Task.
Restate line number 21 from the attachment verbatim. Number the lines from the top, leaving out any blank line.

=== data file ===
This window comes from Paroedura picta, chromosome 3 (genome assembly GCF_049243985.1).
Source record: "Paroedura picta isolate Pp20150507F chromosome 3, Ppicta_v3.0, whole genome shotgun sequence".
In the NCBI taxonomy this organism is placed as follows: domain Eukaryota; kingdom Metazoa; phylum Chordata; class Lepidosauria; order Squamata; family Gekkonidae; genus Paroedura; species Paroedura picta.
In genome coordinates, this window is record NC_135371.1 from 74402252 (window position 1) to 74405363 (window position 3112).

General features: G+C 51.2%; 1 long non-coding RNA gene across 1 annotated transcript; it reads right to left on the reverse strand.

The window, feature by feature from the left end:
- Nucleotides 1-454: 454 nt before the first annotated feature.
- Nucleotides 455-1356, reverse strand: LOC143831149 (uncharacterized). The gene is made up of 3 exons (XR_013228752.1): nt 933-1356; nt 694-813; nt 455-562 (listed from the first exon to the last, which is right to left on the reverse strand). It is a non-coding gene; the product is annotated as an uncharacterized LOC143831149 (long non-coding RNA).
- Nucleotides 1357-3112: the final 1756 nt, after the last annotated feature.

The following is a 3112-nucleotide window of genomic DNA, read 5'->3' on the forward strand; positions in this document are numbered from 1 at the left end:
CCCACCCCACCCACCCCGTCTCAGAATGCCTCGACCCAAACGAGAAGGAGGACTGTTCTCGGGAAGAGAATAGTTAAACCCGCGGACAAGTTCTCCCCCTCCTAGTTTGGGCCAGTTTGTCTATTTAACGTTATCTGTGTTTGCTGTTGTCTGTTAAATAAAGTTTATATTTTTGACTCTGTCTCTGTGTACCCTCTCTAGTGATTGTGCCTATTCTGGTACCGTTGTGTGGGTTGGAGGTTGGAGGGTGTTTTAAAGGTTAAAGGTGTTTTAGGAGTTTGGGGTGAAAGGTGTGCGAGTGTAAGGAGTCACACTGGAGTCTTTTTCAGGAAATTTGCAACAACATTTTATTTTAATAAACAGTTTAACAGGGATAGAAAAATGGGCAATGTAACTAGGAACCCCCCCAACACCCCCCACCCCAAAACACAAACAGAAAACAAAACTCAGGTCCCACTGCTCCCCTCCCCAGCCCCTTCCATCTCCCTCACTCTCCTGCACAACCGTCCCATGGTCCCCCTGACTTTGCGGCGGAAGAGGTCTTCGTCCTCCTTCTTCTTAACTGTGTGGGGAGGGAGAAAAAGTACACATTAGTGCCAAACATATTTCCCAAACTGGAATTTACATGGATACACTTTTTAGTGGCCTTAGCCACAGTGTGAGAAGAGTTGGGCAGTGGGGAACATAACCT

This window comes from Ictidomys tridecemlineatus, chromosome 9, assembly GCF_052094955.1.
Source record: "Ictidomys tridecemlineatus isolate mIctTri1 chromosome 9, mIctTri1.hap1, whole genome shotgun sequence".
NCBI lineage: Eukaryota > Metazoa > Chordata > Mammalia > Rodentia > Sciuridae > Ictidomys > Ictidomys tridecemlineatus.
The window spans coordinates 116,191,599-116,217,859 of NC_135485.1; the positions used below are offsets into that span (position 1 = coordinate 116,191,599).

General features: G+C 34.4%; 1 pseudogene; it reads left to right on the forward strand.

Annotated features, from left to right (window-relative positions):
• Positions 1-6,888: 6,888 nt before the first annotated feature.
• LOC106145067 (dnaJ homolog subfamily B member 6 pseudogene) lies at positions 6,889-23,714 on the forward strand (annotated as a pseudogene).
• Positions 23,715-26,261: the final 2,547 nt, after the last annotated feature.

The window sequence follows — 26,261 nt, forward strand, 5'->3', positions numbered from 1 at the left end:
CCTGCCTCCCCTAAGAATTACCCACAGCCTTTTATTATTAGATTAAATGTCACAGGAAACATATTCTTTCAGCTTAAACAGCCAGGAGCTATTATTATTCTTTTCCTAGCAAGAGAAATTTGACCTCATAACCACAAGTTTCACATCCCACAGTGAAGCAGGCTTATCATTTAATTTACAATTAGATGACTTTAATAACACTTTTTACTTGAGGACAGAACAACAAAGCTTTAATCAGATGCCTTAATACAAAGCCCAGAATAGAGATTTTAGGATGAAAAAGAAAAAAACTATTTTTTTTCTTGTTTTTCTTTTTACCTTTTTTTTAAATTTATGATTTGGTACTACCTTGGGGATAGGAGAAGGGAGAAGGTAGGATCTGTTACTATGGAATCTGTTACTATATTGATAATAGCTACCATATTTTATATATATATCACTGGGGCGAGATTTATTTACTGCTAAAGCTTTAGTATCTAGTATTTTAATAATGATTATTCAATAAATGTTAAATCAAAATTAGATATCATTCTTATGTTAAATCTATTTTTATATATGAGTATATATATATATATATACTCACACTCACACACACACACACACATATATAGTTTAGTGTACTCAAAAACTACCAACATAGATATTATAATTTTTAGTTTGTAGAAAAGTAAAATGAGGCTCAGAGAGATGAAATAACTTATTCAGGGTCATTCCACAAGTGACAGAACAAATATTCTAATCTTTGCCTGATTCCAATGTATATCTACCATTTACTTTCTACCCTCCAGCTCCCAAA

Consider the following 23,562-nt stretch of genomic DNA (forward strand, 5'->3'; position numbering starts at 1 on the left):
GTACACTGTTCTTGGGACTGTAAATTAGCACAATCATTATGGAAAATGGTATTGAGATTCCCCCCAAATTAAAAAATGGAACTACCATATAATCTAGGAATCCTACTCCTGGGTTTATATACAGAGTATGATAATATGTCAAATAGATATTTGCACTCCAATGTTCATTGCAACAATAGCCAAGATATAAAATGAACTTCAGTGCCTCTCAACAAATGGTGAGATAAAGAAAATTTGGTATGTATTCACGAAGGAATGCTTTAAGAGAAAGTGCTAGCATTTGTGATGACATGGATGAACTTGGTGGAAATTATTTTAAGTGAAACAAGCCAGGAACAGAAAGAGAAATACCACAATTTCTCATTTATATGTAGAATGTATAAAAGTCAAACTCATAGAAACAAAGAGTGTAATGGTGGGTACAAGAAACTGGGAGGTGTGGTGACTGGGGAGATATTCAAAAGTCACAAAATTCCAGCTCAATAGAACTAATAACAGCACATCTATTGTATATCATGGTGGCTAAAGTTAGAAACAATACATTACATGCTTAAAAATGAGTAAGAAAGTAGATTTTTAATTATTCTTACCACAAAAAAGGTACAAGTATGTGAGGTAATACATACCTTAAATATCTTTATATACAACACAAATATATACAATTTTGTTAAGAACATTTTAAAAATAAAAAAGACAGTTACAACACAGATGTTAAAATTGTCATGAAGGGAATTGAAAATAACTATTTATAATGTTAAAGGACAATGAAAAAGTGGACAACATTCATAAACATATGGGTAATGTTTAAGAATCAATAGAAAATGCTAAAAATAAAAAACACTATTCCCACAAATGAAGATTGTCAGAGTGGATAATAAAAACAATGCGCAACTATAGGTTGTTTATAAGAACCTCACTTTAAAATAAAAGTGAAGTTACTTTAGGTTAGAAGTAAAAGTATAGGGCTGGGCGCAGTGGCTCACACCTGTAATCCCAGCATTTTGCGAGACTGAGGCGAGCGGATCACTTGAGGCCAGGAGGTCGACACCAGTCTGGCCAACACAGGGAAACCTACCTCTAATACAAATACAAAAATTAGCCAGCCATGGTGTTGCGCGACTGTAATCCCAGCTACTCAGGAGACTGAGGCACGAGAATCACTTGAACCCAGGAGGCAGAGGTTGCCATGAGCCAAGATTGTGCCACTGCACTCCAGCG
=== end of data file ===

The window sequence follows — 26,261 nt, forward strand, 5'->3', positions numbered from 1 at the left end: